The RCI-type air purification systems mentioned above are available through Healthy Living Technology: www.healthylivingtech.com/store or email me at: info@healthylivingtech.com for more information.

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A Healthy Living Indoor Environment

There is a lot of focus this time of year on making New Year’s resolutions. How many of us fail to follow through with these? How about making some simple changes to your home that will continue throughout the year to provide benefits for you and your loved ones?

Ensuring that the home we live in is healthy

In the winter, in colder climates, we spend much of our time indoors. Today’s homes are not only well-sealed to keep the cold out and the heat in, we also are using more and more man-made, toxic chemicals in our homes. There are over 50,000 chemicals used in industry and over 500 new chemicals added every year. We are exposed to an increasing number of them in our homes. The toxicity of new chemicals must be checked for safety and health more carefully before marketing. Current testing doesn’t even address the issue of what happens when we are exposed to two or more of these chemicals simultaneously.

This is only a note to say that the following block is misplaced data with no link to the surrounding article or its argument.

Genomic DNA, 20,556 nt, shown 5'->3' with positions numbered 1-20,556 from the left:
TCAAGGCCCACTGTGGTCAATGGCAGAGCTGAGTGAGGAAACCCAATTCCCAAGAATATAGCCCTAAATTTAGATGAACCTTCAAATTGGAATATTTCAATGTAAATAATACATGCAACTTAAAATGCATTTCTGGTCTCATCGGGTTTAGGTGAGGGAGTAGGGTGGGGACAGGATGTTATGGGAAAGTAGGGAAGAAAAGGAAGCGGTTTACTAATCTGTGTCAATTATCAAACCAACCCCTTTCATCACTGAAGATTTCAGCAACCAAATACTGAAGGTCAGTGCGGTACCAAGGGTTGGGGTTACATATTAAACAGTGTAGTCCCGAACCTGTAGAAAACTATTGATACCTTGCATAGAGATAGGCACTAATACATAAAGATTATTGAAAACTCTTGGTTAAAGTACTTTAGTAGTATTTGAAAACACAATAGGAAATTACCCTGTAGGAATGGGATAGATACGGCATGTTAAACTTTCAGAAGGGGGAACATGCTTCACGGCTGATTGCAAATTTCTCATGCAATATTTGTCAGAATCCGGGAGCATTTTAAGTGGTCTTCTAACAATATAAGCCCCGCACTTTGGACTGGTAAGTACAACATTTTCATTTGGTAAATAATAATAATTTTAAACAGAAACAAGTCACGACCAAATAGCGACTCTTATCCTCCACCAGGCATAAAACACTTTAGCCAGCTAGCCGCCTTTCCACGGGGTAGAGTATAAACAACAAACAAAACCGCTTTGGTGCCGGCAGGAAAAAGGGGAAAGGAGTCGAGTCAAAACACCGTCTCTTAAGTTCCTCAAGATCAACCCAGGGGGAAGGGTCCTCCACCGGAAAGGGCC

In addition, there are many natural, normally-occurring dangers such as radon, dust mites, mold, and allergens that can have a negative impact on our health. How closely have you examined your indoor living environment and taken steps to make sure it is as healthy as it can be for you and your loved ones?

A healthy home should not expose you to mold, mildew, dust mites or contribute significant quantities of volatile organic compounds (VOCs) or other hazardous chemicals into your indoor environment. It should have plenty of fresh air for you and your family.